Where private sector employers spend the least


My last post looked at the top 10 states for private sector employment earnings (both wages and employer paid benefits) per capita. The component of per capita income that everyone wants and should be the goal of state and local economic development policy. In this post we look at the bottom 10 states on the metric. Here are the bottom 10:

State

Private Sector Employment Earnings Per Capita

% with four-year degrees or more

% of per capita income from government revenue

Mississippi

$14,732

19.6%

42.9%

West Virginia

$16,222

17.3%

42.6%

New Mexico

$16,645

25.3%

41.2%

South Carolina

$16,757

24.3%

38.6%

Arkansas

$17,131

18.9%

37.6%

Idaho

$17,533

23.9%

32.3%

Alabama

$17,626

22.0%

38.1%

Montana

$17,702

27.3%

35.4%

Kentucky

$17,875

20.1%

39.9%

Arizona

$18,656

25.6%

33.0%

United States

$23,427

27.9%

31.2%

The reverse pattern holds true here from the top 10.  Unlike the top 10 states, the bottom 10 rather than having economies that are private sector driven each of these states have a higher proportion of their income coming from government revenue (both public sector employment earnings and government transfer payments) than the country as a whole. And, most significantly, each also is below the national average in the proportion of  adults with a four-year degree or more. (Six of ten are also in the bottom 10 in college attainment.)

So what can Michigan learn from the top and bottom 10 states in terms of growing per capita income (a top priority for both Governor Snyder and Business Leaders for Michigan)? First is that the key is growing private sector employment earnings per capita. Something Michigan has not done for two decades. That has to change. And to do that the data are clear we need both to get better educated (particularly the proportion of  adults with a four-year degree or more) and get more concentrated in the growing and high wage knowledge-based sector of the American economy. Those two characteristics, and not adherence to a low cost/small government/anti-union agenda, are the keys to growing per capita income.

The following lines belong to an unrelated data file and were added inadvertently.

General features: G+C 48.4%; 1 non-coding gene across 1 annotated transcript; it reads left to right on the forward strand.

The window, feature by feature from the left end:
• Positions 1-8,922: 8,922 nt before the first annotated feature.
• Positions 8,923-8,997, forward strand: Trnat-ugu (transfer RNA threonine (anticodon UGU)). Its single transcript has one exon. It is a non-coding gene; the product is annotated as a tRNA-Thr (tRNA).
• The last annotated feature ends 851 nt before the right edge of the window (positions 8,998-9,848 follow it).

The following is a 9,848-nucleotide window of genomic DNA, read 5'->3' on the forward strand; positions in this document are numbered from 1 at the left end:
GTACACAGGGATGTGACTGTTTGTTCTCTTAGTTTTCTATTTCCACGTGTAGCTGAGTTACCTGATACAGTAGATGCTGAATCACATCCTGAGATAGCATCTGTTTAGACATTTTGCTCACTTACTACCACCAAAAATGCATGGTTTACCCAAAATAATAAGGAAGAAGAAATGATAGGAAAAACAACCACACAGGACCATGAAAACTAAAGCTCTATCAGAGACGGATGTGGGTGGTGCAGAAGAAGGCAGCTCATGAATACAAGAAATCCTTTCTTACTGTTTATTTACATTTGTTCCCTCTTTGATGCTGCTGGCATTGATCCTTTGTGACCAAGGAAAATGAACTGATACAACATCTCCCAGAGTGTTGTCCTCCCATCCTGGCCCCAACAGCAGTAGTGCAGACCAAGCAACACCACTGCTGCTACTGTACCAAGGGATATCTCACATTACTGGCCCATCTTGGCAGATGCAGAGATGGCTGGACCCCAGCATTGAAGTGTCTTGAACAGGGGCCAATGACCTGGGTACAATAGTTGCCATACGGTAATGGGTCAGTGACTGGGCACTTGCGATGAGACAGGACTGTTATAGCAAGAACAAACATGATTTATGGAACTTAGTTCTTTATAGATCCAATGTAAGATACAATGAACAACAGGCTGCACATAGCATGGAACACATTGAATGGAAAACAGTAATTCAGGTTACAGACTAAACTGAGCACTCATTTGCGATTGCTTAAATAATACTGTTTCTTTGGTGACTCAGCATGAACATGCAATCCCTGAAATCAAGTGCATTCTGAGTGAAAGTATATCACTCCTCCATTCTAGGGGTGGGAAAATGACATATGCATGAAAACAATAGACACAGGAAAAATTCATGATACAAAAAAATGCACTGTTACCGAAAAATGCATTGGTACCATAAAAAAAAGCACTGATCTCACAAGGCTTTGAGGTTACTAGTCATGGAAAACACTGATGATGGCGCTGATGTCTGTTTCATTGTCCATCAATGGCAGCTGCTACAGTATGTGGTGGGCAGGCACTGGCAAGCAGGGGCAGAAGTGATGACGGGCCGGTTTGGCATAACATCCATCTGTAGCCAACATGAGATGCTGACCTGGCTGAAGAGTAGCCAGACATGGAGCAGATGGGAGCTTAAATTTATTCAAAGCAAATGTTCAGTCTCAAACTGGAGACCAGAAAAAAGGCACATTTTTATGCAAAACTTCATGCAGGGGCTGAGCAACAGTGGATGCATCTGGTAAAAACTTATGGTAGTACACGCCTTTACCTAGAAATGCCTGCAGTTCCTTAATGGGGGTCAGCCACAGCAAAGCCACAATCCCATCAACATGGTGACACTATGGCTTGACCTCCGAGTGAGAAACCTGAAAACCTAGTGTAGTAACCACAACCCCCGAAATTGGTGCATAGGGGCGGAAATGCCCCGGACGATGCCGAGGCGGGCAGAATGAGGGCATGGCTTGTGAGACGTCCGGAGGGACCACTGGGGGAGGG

Below is a comparison of the states with the highest and lowest private sector employment earnings per capita compared to Michigan and the United States. Clearly Michiganders want an economy more like Connecticut’s and less like Mississippi’s. Our problem is for two decades we have been moving rather rapidly towards Mississippi’s.

Connecticut is ranked 40th and Mississippi 17th in the Tax Foundation’s new State Business Climate Index. Mississippi is a right to work state, Connecticut is not. So the prevailing ideology would predict that private sector employment earnings per capita would be far higher in Mississippi than Connecticut. Wrong! In an increasingly knowledge-based economy private sector employers most highly value citizens of a state with high education attainment, not the lowest cost or the weakest unions states. The bottom line: you can’t get Connecticut’s economy by following Mississippi’s policies.

State

% with four-year degrees or more

% wages from knowledge-based industries

Private Sector Employment Earnings Per Capita

% of per capita income from government revenue

Connecticut

35.6%

65.0%

$33,201

24.9%

Mississippi

19.6%

49.9%

$14,732

42.9%

Michigan

24.6%

55.8%

$19,785

34.4%

United States

27.9%

60.3%

$23,427

31.2%

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Lou Glazer

About Lou Glazer

Lou Glazer is President and co-founder of Michigan Future, Inc., a non-partisan, non-profit organization. Michigan Future’s mission is to be a source of new ideas on how Michigan can succeed as a world class community in a knowledge-driven economy. Its work is funded by Michigan foundations.